Sharp checked herself and her son into a women’s program with Adult and Teen Challenge of Texas, a Christ-centered residential rehab program in San Antonio, in July 2023. After Sharp came off the stimulant, she didn’t level out mentally until about a month later. “I freaked out,” she said. “I don’t remember this, but they said I tried to choke myself out. I tried to rip my clothes off. I was screaming and yelling.”

Sarah Baughman, director of development for the San Antonio program, described how staff work with former meth users as their minds and bodies readjust to reality. Besides recovering from the mental havoc, former users have to relearn how to sleep at normal times and nourish their nutrition-depleted bodies. “There’s a grace period of just becoming a normal human again,” Baughman, who is a former heroin addict, said. “But if they can get over that initial hump, there’s just so much freedom and healing on the other side.”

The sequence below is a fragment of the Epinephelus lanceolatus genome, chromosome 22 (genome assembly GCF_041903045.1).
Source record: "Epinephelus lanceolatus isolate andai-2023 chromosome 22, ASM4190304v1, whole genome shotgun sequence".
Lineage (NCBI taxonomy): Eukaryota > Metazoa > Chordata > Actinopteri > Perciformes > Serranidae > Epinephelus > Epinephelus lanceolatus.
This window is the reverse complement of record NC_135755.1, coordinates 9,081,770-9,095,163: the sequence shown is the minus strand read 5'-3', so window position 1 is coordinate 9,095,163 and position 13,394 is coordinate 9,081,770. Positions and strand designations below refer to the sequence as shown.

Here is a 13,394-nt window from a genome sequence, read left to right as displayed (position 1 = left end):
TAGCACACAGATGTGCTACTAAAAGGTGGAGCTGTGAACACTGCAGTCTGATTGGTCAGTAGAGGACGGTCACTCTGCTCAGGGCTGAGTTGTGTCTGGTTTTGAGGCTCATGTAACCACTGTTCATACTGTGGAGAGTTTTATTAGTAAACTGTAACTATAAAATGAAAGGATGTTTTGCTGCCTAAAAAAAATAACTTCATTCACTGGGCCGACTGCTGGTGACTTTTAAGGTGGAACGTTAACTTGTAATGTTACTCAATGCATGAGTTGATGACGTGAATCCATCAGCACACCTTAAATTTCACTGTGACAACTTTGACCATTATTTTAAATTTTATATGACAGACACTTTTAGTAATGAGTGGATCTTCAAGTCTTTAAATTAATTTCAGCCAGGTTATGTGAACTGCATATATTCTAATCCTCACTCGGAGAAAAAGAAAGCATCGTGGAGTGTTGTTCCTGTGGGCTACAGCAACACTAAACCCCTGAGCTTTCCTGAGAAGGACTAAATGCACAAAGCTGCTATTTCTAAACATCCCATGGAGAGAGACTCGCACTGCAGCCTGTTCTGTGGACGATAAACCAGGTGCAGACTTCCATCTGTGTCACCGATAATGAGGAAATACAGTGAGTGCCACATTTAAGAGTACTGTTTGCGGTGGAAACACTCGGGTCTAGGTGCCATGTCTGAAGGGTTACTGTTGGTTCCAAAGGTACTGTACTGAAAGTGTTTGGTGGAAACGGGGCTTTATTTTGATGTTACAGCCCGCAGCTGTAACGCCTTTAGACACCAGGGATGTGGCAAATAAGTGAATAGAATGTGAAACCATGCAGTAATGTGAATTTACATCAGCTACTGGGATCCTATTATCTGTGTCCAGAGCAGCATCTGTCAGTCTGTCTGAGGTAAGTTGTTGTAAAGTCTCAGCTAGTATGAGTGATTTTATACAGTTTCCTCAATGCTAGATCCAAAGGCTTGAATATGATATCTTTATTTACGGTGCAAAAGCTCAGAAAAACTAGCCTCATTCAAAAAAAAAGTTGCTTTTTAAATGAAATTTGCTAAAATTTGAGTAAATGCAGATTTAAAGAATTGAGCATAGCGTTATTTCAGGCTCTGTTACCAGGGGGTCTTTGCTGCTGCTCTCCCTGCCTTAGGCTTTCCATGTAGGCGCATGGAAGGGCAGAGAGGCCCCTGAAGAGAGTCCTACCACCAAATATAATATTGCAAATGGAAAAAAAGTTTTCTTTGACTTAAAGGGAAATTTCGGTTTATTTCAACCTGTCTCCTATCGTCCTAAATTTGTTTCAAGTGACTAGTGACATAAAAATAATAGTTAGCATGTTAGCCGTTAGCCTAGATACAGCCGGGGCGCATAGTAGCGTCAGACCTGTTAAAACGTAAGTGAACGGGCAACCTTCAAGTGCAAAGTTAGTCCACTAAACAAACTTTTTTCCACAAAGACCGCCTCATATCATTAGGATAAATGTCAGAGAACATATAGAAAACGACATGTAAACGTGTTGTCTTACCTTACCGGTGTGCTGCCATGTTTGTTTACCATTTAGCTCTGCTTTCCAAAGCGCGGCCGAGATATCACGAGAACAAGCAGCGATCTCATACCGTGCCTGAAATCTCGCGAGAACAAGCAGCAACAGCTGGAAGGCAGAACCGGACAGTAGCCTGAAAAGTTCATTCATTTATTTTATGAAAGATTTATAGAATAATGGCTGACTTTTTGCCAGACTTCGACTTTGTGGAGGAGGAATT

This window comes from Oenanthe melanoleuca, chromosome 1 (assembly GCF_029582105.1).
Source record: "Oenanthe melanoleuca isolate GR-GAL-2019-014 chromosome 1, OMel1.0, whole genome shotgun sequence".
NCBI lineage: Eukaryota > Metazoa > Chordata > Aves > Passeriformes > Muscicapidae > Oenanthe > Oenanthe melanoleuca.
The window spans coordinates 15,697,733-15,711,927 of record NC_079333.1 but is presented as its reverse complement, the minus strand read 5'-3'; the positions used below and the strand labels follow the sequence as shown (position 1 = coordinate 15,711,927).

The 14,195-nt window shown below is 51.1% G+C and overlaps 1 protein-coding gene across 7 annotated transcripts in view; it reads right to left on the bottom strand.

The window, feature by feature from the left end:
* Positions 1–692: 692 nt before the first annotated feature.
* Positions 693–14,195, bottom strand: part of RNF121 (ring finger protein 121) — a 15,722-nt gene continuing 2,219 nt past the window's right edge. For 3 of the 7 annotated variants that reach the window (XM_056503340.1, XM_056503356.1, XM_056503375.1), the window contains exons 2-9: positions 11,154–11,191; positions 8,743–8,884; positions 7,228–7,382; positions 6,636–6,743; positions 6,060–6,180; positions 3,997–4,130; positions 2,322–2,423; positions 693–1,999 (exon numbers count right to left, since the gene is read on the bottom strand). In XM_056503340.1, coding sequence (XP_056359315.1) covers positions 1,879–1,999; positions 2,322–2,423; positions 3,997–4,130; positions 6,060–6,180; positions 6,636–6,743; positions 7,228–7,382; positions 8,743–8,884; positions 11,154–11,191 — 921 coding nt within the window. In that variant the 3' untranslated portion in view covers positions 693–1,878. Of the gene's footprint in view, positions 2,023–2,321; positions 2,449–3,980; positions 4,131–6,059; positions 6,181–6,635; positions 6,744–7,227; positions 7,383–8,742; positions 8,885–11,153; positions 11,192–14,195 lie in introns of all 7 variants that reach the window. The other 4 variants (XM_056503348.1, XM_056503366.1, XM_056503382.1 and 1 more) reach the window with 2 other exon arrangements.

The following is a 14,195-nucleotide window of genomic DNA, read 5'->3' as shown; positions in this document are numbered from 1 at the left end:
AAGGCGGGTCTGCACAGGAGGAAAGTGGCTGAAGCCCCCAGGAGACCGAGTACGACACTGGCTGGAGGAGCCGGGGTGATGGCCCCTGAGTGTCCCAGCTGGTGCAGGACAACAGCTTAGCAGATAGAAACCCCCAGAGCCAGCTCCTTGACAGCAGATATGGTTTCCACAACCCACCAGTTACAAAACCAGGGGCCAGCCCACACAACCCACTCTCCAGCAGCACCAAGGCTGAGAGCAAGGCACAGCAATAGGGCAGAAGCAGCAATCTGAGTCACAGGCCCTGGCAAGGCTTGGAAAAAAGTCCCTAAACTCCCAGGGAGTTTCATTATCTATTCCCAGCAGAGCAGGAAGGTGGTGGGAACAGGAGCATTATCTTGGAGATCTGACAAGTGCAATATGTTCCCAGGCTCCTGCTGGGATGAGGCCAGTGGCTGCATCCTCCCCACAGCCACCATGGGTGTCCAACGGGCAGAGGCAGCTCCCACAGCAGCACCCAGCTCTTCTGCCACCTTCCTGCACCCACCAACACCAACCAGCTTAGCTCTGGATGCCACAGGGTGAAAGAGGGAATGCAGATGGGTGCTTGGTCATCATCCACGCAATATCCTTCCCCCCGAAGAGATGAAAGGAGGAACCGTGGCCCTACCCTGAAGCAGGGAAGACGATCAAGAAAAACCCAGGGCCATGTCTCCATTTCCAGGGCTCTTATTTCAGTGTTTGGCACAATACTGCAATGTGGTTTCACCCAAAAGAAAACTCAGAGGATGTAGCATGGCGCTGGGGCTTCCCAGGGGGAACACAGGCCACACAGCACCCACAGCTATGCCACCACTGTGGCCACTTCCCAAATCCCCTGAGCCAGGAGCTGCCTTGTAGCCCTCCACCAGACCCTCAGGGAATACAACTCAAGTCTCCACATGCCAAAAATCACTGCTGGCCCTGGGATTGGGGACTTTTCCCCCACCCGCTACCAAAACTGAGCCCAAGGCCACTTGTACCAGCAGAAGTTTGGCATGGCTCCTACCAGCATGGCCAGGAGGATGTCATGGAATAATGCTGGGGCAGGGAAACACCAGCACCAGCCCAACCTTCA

But some users never recover their grasp on reality. Baughman told me that, while rare, they’ve encountered clients who experience a form of long-lasting meth-induced psychosis. 

“They’re just not going to come back,” she said. “It’s just so much damage has been caused to their brain. The brain can heal, but it takes a long time.”

Addie Offereins

Addie is a WORLD reporter who often writes about poverty fighting and immigration. She is a graduate of Westmont College and the World Journalism Institute. She lives in Austin, Texas, with her husband, Ben.

You sure do come up with exciting stuff to read, know, and talk about. —Chad